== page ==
Magic tricks


Off and on since childhood, I have been fascinated by magic tricks and how they are done.

First, there is the enjoyment of being baffled. Then, of learning how it’s done. And with the best performances, the enjoyment of recognizing the skill with which it is done.

In addition to this, magic tricks tells us something about the mind.

Good magicians are experts on certain ways the mind works and they use this to entertain and fool us. And when the secrets behind the tricks are revealed, we also get some insights into how the mind works. (See, for instance, Teller’s Seven Ways to Fool the Brain.)

Mainly, the world of magic tricks shows us how our minds operates on expectations and assumptions about the world, and that these are not always accurate. Most of the time, they are accurate enough and very helpful to us, but sometimes these assumptions break down. Assumptions won’t always be accurate, and magicians take advantage of this and – if we allow it – reminds us the fallibility of our assumptions.

Some even think that magic tricks are “real” magic, and that too shows us something about the mind. It shows us how our hopes and fears can hijack a more rational and down-to-earth view, and what happens when we don’t do sufficient research and lack knowledge about a topic.

A few sources I have enjoyed:

Hiding the Elephant by Jim Stenmeyer.

Penn and Teller: Fool Us – in addition to some googling.

A range of YouTube videos explaining certain tricks.

And there is also an increase in psychology articles on the topic these days.



Misdirection is one of the many wonderful analogies from the world of magic.

Any belief is misdirection.

I experience the world as if it is true. Any story filters the world and experience, and this experience – which naturally conforms with the belief – is taken as support for the belief. And since the filtering story is taken as true, I don’t even notice that and how it filters experience. I take the filtered experience as real, substantial, true and as support for my initial belief.

I believe the world is made up of objects. (Including however I see myself, as a human being, a doer, an observer). I filter experience as objects. I take that experience, those boundaries, as real, substantial and true. I experience myself as an object in a world full of objects. And that experience is taken as support for my initial belief. (Which most of the time is not even brought to awareness. It operates at the level of images, the first imaginary overlay on pure perception.)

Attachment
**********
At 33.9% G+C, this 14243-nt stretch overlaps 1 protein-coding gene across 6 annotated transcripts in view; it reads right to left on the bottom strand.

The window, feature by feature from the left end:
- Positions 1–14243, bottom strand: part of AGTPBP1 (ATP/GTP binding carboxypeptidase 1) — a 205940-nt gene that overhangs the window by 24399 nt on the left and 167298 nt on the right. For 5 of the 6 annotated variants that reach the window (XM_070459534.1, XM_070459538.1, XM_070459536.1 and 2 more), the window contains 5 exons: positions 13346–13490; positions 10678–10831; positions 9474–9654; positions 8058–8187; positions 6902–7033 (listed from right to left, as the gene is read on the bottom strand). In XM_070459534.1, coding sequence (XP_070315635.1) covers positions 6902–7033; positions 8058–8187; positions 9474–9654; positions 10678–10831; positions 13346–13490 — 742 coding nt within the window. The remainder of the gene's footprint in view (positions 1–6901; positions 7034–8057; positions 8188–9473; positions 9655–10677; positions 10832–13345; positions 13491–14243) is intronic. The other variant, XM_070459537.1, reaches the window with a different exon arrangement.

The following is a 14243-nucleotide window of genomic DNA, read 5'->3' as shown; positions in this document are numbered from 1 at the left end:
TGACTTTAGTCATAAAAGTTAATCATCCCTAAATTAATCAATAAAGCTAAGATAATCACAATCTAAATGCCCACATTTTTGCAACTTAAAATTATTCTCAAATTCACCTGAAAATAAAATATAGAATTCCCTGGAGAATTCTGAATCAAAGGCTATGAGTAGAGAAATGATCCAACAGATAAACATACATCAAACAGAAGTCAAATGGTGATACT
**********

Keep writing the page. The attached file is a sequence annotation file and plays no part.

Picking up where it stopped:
Asking helpful questions


The right questions can lead us to a great deal of insight.

For instance, if we assume the woman in this illusion is not actually cut in half….

Where must her real legs be?

If the legs sticking out at the other end are not her real legs, what may they be instead?

Why is her head moving at times when there is no apparent reason for it? Why is her neck in an awkward position while the sections are separated?


Seven basic principles of magic


Penn & Teller‘s seven basic principles of magic and how they apply to the topics of this blog.

Palm: to hide an object.

Attention is absorbed into content of stories, and what we are does not notice itself. It is hidden in plain view.

Also, when stories are taken as true they are not recognized as stories. For instance, as soon as there is identification with the image of a separate I, it becomes the eyeball that cannot see itself.

Ditch: secretly dispose of an object.

Everything self-liberates. Something happens in experience, and it is gone before it has even manifested.

Steal: secretly obtain an object.

Whatever happens arrives out of thin air, out of nowhere.

Load: remove an object to where it is needed.

Identification moves into a sense of a separate I.

Also, the sense of a separate I sometimes move around, especially when attention is brought to it. (It moves to another location, as the “new” observer of where it just was.)




I keep coming back to the same topics here…

Anything can be an analogy to some aspects of the awakening process, and so also magic.

In magic, there is an illusion. Something appears to happen that doesn’t really.

There is misdirection. Attention goes elsewhere, not to the mechanics of what is happening.

The trick may be revealed. There is insight into what is really happening.

And we still enjoy the trick. The appearances, and the skills and showmanship that goes into it.


Magic tricks


Just about anything can be used as an analogy for the process of waking and growing up. It is, after all, as rich as life itself.

So how can magic tricks work as an analogy for waking up?

I can find a few different things….

Misdirection. One of the main tools in the magician’s toolbox is misdirection. He or she brings the attention of the audience to something, while something else is happening somewhere else, and it is done in a very convincing way.

Illusions. Something appears as what it is not. There is the appearance of something that is not there.

And when the tricks are revealed, we cannot be fooled by the same trick again. We may still be impressed and amazed by it, but not fooled.

And the same happens in the dynamics of waking up.




One of the reasons I enjoy the magician Tommy Cooper is that he seems to be completely baffled by what is happening. (See Too many bottles.)

And that is how it is for me as well. Whatever happens is completely baffling.

Fingers move. Letters appear on the screen. They reflect thoughts. Others can read them and understand. There is awareness. This human self funcitons in the world. Choices are made. There is a sense of a separate I here or not. There is something rather than nothing.

I am every bit as baffled as Tommy Cooper.

And all of it is a play… Pretending to be baffled. Being baffled. Covering it up and pretending to not be baffled. The tricks themselves.

It is all play.